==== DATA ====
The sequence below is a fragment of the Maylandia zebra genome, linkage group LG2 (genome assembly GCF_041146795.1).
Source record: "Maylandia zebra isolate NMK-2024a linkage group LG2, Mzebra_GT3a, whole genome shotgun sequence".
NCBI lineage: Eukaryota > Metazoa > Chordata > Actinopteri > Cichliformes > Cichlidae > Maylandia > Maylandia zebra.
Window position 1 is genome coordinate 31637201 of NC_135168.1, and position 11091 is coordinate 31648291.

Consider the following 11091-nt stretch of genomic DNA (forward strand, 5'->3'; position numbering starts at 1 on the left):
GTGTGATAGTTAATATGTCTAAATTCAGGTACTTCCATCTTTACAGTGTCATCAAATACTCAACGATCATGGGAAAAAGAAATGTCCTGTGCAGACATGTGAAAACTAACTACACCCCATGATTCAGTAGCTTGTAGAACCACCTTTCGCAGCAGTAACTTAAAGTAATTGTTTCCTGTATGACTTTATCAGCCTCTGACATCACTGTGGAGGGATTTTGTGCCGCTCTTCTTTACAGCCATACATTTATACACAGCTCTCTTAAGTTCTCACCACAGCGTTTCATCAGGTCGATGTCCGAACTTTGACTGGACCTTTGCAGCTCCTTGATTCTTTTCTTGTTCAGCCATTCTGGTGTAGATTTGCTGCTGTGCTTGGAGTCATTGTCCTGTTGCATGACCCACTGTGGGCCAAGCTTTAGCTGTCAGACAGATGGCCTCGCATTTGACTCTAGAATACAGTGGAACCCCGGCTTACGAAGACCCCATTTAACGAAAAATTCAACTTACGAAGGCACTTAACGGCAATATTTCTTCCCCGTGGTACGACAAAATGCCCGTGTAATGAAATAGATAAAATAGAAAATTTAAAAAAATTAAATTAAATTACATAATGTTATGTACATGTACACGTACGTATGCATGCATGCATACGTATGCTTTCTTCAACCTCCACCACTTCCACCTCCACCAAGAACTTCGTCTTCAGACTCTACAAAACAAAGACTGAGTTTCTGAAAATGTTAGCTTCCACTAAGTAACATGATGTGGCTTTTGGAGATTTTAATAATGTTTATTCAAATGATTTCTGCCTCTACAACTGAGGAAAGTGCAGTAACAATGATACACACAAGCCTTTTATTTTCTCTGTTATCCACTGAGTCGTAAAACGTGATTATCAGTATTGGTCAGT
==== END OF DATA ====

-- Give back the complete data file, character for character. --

The sequence below is a fragment of the Maylandia zebra genome, linkage group LG2 (genome assembly GCF_041146795.1).
Source record: "Maylandia zebra isolate NMK-2024a linkage group LG2, Mzebra_GT3a, whole genome shotgun sequence".
NCBI lineage: Eukaryota > Metazoa > Chordata > Actinopteri > Cichliformes > Cichlidae > Maylandia > Maylandia zebra.
Window position 1 is genome coordinate 31637201 of NC_135168.1, and position 11091 is coordinate 31648291.

Consider the following 11091-nt stretch of genomic DNA (forward strand, 5'->3'; position numbering starts at 1 on the left):
GTGTGATAGTTAATATGTCTAAATTCAGGTACTTCCATCTTTACAGTGTCATCAAATACTCAACGATCATGGGAAAAAGAAATGTCCTGTGCAGACATGTGAAAACTAACTACACCCCATGATTCAGTAGCTTGTAGAACCACCTTTCGCAGCAGTAACTTAAAGTAATTGTTTCCTGTATGACTTTATCAGCCTCTGACATCACTGTGGAGGGATTTTGTGCCGCTCTTCTTTACAGCCATACATTTATACACAGCTCTCTTAAGTTCTCACCACAGCGTTTCATCAGGTCGATGTCCGAACTTTGACTGGACCTTTGCAGCTCCTTGATTCTTTTCTTGTTCAGCCATTCTGGTGTAGATTTGCTGCTGTGCTTGGAGTCATTGTCCTGTTGCATGACCCACTGTGGGCCAAGCTTTAGCTGTCAGACAGATGGCCTCGCATTTGACTCTAGAATACAGTGGAACCCCGGCTTACGAAGACCCCATTTAACGAAAAATTCAACTTACGAAGGCACTTAACGGCAATATTTCTTCCCCGTGGTACGACAAAATGCCCGTGTAATGAAATAGATAAAATAGAAAATTTAAAAAAATTAAATTAAATTACATAATGTTATGTACATGTACACGTACGTATGCATGCATGCATACGTATGCTTTCTTCAACCTCCACCACTTCCACCTCCACCAAGAACTTCGTCTTCAGACTCTACAAAACAAAGACTGAGTTTCTGAAAATGTTAGCTTCCACTAAGTAACATGATGTGGCTTTTGGAGATTTTAATAATGTTTATTCAAATGATTTCTGCCTCTACAACTGAGGAAAGTGCAGTAACAATGATACACACAAGCCTTTTATTTTCTCTGTTATCCACTGAGTCGTAAAACGTGATTATCAGTATTGGTCAGT